The logarithm of a negative number yes, but 'invalid string handling' is not something that the CPU understands: strings are implemented in high level languages which must insert code to detect for such invalid handling and create the exception. The c++ std::string library does this whereas of course C style strings do not (and are therefore the source of many bugs and hacking exploits).

This thread probably belongs in computing rather than General Math.

Rive, Mark44, fresh_42 and 2 others
I hate to bring this up, but there is also something called "defensive coding" - instead of throwing an exception and recovering from it, the program checks if the denominator is zero before executing the division. If it is, it can recover more gracefully.

The usual objection to that is "it's slow!". To that, I say "so are exceptions" and "it is the rare program indeed that spends most of its time dividing two numbers - will you even notice this?" And if I am grumpy, I'll say "Get the code working and bug-free, then profile it, and only then worry about speed."

pbuk said:
SIMD
I would say that's where you really, really want to do this. If you have a divide by zero in one calculation, you will have to handle not just that, but all the simultaneous good calculations in the same instruction.

Don't count your chickens before they're hatched, and don't optimize your code before its written.

Mark44 and Dale
Computers also do not understand removable discontinuities; if you tell a computer to find $(x^2 - 9)/(x - 3)$ and $(x - 3)/(x^2 - 9)$ for $x = 3$ it will produce NaN for both, rather than 6 and 0 respectively. If you want the latter, youl have to catch it and handle it yourself.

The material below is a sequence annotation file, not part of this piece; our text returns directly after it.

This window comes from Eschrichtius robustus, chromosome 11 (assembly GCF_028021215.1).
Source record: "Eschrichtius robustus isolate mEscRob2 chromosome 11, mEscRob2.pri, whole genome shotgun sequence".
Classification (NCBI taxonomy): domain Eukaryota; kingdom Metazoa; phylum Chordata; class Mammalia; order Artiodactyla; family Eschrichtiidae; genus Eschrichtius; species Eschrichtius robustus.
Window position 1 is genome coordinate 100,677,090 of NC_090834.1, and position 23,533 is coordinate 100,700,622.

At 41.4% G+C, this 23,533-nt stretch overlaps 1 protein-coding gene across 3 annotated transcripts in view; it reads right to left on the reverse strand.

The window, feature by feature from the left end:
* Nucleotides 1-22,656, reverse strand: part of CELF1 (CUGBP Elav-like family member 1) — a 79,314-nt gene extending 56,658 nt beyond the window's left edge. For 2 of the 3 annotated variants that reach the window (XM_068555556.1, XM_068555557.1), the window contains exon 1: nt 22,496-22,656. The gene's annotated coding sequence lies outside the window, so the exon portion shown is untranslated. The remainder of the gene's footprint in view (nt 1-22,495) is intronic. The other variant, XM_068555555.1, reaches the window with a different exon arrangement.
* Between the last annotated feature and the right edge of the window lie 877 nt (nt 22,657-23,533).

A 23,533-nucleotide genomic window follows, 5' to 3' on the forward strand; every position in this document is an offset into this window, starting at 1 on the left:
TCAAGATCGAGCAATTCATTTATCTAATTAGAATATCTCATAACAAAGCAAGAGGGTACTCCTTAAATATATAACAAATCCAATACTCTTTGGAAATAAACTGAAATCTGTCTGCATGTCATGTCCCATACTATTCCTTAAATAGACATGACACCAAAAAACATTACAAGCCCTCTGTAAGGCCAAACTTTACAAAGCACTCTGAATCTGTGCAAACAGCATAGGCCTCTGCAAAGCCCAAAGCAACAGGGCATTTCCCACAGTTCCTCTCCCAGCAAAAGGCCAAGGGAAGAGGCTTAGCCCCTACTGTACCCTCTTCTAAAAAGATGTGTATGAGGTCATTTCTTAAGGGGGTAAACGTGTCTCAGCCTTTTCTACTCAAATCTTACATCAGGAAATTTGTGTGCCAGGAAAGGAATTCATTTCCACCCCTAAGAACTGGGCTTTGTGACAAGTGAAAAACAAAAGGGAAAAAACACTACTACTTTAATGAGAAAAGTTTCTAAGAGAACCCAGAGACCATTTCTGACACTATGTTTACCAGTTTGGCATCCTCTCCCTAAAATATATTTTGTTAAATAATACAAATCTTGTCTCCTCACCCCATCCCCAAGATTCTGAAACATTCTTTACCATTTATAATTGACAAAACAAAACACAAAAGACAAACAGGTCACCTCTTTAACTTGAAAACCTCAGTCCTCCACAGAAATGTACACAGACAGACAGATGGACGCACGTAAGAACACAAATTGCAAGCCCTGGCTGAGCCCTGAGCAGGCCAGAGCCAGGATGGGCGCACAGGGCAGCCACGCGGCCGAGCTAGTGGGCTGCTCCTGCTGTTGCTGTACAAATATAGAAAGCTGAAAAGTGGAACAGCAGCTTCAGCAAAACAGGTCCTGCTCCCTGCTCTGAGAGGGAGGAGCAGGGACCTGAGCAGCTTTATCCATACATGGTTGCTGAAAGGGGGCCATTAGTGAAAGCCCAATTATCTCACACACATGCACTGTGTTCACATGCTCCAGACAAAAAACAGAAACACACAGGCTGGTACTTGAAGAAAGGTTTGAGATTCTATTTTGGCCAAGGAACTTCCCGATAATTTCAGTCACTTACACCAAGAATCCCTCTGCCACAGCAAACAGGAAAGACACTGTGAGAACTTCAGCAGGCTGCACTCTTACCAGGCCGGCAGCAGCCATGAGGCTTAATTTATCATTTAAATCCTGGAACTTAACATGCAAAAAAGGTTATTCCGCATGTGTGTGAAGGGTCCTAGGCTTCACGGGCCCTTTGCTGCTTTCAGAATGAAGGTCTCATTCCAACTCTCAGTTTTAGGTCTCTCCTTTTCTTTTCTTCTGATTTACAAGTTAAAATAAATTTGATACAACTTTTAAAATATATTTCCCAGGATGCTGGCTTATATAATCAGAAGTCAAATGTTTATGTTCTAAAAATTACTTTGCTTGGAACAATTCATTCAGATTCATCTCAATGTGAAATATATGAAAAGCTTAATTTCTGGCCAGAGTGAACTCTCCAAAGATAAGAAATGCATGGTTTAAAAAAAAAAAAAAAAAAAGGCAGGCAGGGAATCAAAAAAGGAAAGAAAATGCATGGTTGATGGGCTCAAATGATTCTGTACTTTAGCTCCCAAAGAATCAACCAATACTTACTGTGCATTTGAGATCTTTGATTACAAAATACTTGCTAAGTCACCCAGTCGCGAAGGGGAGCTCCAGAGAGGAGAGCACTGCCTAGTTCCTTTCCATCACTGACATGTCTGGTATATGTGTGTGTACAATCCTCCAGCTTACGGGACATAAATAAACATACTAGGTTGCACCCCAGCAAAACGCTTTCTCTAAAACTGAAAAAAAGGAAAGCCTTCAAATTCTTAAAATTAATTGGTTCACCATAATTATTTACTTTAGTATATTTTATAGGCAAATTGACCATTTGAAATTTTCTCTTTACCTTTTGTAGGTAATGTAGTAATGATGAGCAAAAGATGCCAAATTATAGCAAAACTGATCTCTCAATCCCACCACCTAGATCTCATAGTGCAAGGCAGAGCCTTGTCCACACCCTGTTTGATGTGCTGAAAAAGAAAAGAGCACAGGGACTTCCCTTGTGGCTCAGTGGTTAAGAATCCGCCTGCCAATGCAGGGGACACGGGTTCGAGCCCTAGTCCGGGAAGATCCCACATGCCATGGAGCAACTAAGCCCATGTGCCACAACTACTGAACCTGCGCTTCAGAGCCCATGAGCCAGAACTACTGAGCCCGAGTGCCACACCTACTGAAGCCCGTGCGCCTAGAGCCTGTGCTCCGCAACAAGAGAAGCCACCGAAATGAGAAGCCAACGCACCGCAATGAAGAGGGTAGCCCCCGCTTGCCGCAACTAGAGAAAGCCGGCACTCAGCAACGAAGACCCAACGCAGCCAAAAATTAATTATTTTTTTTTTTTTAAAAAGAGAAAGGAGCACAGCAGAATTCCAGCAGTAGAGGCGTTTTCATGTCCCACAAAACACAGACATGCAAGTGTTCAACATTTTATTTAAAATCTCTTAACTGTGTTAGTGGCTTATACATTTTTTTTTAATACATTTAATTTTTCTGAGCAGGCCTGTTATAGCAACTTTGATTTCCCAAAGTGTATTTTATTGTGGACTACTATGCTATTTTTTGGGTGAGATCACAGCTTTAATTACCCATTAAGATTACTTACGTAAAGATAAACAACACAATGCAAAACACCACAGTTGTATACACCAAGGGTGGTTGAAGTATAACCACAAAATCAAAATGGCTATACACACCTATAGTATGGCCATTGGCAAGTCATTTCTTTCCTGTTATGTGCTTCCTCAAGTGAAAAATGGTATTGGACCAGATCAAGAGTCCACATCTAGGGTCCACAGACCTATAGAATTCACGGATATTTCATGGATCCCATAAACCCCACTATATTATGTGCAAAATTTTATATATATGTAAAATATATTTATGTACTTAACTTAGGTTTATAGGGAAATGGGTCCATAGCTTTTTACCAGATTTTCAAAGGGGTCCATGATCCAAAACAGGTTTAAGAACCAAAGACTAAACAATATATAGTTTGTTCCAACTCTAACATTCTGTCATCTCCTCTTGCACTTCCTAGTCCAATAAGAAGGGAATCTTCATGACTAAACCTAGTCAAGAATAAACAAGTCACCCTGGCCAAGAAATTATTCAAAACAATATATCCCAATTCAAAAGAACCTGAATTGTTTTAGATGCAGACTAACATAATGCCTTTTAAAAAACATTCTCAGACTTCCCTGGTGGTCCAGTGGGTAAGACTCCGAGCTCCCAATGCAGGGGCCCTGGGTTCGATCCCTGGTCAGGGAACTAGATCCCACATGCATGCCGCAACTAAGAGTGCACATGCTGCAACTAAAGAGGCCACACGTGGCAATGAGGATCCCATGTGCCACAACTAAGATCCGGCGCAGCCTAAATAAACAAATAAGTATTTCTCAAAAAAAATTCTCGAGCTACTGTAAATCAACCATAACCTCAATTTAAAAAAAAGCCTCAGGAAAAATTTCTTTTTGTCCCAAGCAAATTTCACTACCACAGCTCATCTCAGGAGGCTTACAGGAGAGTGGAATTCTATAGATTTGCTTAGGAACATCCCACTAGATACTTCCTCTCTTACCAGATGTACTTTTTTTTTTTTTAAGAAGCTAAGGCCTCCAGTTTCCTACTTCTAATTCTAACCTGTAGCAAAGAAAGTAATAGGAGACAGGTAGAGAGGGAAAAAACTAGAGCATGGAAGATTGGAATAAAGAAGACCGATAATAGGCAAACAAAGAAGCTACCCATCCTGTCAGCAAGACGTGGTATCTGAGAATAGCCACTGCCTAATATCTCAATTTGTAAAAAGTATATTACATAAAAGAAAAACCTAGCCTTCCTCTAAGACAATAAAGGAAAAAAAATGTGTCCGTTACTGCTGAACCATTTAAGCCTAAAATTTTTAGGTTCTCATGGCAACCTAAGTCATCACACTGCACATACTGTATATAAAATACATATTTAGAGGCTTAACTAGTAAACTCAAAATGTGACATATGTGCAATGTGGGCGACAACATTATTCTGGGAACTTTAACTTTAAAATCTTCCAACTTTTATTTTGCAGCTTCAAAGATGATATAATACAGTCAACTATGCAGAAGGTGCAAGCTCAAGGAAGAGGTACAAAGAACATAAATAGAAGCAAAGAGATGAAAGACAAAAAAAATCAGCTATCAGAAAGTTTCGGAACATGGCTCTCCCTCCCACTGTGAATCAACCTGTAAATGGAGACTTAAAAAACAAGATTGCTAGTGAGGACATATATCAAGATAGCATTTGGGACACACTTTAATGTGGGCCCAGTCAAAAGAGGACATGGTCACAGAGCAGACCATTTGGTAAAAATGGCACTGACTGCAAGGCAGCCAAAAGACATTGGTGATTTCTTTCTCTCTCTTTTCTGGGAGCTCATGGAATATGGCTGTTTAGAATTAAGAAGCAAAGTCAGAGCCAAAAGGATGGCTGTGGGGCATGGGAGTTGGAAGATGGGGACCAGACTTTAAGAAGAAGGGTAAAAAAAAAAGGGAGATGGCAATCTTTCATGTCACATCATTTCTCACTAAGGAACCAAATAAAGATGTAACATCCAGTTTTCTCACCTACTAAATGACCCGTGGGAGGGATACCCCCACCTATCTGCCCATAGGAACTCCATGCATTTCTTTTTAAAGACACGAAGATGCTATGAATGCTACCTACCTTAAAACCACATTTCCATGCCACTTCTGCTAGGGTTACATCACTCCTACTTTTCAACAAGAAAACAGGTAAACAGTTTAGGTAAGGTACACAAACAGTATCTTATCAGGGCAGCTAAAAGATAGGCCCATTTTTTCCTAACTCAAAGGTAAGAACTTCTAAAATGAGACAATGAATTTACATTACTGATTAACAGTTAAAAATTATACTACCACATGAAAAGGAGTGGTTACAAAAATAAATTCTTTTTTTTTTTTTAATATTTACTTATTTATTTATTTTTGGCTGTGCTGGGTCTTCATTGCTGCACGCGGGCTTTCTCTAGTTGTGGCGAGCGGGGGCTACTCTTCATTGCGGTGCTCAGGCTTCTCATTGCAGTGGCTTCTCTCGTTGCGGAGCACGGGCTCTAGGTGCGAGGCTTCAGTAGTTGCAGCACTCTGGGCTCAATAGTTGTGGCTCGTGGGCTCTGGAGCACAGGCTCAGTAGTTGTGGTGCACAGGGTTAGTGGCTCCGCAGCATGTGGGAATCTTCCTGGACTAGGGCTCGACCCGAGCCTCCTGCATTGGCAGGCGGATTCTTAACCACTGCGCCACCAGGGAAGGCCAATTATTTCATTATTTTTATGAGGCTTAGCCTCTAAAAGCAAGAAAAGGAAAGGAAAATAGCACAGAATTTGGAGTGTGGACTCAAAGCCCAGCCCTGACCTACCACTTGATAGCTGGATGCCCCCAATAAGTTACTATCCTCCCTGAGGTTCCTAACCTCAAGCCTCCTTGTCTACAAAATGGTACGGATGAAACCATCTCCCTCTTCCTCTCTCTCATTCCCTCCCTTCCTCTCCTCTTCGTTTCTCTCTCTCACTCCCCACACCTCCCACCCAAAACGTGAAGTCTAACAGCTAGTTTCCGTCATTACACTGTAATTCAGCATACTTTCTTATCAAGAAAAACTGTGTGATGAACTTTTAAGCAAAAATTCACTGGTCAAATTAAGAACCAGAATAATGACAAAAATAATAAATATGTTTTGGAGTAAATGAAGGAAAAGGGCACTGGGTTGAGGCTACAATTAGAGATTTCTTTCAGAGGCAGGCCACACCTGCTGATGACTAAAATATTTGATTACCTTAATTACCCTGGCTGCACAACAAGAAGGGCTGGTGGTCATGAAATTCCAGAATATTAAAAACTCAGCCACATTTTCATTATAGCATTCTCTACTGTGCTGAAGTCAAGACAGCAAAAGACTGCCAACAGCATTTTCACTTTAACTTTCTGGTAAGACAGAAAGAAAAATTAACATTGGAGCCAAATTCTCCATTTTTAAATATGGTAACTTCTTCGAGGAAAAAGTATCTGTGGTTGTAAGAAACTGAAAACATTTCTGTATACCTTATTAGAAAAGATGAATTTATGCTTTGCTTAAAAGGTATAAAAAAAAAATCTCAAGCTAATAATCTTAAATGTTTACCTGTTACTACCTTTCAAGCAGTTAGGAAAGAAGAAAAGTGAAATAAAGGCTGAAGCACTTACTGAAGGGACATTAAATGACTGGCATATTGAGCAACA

pasmith said:
removable discontinuities
That would be a good example of something to be handled before throwing the exception rather than as part of the recovery.

If the divisor is small enough compared to the dividend that the quotient has gotten too big for its register, an "Overflow" (or maybe "Size Error" which covers a few more bases) return-code gets tossed back to the program, instead of the usual "yup, worked fine".

If you've gotten a literal "Divide by Zero" error, that's probably extra code in the software, inserted by a "helpful" compiler/interpreter. The hardware doesn't actually care, and will continue onwards unless you've coded in something to do if an error occurs.

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Lots of machine operations produce return-codes that get sent back to the program running on them whether something unusal happened or not. It's up to the programmer to choose to use them.

In the case of a Size-Error for a divide, it doesn't have to be a zero, just any number small enough (compared to the dividend) that the quotient overflows its register.

If you get a literal "Divide By Zero", that's probably some code introduced by the "helpful" compiler/interpreter, as a pre-check.

Doesn't hurt the machine ; it will just keep chugging along either way.

I just looked it up. IEEE 754, which is the standard most chips use for floating point returns +INF for a/+0 and -a/-0 (where a is a positive number) and -INF for a/-0 and -a/+0. It also have two zeros, +0 amd -0. Dividing either zero by either zero gives NaN.

How the program treats this is, of course, up to the programmer.

hmmm27